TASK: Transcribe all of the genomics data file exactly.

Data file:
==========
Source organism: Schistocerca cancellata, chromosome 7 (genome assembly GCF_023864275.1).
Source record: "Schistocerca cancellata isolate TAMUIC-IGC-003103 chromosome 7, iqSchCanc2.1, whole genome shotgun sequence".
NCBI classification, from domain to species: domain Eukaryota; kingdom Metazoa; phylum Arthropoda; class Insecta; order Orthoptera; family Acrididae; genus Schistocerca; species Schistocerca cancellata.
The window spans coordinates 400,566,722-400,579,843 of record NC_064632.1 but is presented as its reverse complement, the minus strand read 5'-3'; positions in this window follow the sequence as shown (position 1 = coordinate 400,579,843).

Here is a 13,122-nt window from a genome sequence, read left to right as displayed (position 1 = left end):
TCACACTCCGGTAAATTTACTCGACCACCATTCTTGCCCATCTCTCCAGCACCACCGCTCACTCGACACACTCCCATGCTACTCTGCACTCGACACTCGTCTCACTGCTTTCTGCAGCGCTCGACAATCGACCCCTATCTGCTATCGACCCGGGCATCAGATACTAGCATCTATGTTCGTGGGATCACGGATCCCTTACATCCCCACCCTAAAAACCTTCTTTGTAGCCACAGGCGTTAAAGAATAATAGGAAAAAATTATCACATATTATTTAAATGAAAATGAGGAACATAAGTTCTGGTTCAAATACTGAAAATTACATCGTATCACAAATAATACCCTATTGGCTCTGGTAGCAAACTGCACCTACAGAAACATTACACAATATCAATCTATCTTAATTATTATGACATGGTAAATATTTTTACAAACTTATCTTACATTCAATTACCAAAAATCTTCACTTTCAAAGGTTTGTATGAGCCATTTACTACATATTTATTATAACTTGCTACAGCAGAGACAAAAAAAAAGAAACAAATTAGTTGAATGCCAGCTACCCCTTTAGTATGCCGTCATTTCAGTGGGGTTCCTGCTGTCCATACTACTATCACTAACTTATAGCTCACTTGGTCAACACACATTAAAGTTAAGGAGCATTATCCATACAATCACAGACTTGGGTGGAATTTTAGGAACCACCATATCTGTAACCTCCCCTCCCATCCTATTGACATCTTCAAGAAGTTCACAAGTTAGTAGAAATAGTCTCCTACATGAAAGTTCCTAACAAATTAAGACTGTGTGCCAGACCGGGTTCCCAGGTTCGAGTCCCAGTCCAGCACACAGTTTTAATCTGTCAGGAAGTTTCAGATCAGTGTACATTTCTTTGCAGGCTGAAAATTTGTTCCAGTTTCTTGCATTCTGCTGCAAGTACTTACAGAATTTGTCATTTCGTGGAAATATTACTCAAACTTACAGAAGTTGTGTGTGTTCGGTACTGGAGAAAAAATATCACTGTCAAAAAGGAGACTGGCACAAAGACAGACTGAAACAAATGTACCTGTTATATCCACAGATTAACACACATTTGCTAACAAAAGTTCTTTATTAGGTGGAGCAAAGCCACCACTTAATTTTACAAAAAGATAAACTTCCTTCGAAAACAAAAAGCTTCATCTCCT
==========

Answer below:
Source organism: Schistocerca cancellata, chromosome 7 (genome assembly GCF_023864275.1).
Source record: "Schistocerca cancellata isolate TAMUIC-IGC-003103 chromosome 7, iqSchCanc2.1, whole genome shotgun sequence".
NCBI classification, from domain to species: domain Eukaryota; kingdom Metazoa; phylum Arthropoda; class Insecta; order Orthoptera; family Acrididae; genus Schistocerca; species Schistocerca cancellata.
The window spans coordinates 400,566,722-400,579,843 of record NC_064632.1 but is presented as its reverse complement, the minus strand read 5'-3'; positions in this window follow the sequence as shown (position 1 = coordinate 400,579,843).

Here is a 13,122-nt window from a genome sequence, read left to right as displayed (position 1 = left end):
TCACACTCCGGTAAATTTACTCGACCACCATTCTTGCCCATCTCTCCAGCACCACCGCTCACTCGACACACTCCCATGCTACTCTGCACTCGACACTCGTCTCACTGCTTTCTGCAGCGCTCGACAATCGACCCCTATCTGCTATCGACCCGGGCATCAGATACTAGCATCTATGTTCGTGGGATCACGGATCCCTTACATCCCCACCCTAAAAACCTTCTTTGTAGCCACAGGCGTTAAAGAATAATAGGAAAAAATTATCACATATTATTTAAATGAAAATGAGGAACATAAGTTCTGGTTCAAATACTGAAAATTACATCGTATCACAAATAATACCCTATTGGCTCTGGTAGCAAACTGCACCTACAGAAACATTACACAATATCAATCTATCTTAATTATTATGACATGGTAAATATTTTTACAAACTTATCTTACATTCAATTACCAAAAATCTTCACTTTCAAAGGTTTGTATGAGCCATTTACTACATATTTATTATAACTTGCTACAGCAGAGACAAAAAAAAAGAAACAAATTAGTTGAATGCCAGCTACCCCTTTAGTATGCCGTCATTTCAGTGGGGTTCCTGCTGTCCATACTACTATCACTAACTTATAGCTCACTTGGTCAACACACATTAAAGTTAAGGAGCATTATCCATACAATCACAGACTTGGGTGGAATTTTAGGAACCACCATATCTGTAACCTCCCCTCCCATCCTATTGACATCTTCAAGAAGTTCACAAGTTAGTAGAAATAGTCTCCTACATGAAAGTTCCTAACAAATTAAGACTGTGTGCCAGACCGGGTTCCCAGGTTCGAGTCCCAGTCCAGCACACAGTTTTAATCTGTCAGGAAGTTTCAGATCAGTGTACATTTCTTTGCAGGCTGAAAATTTGTTCCAGTTTCTTGCATTCTGCTGCAAGTACTTACAGAATTTGTCATTTCGTGGAAATATTACTCAAACTTACAGAAGTTGTGTGTGTTCGGTACTGGAGAAAAAATATCACTGTCAAAAAGGAGACTGGCACAAAGACAGACTGAAACAAATGTACCTGTTATATCCACAGATTAACACACATTTGCTAACAAAAGTTCTTTATTAGGTGGAGCAAAGCCACCACTTAATTTTACAAAAAGATAAACTTCCTTCGAAAACAAAAAGCTTCATCTCCT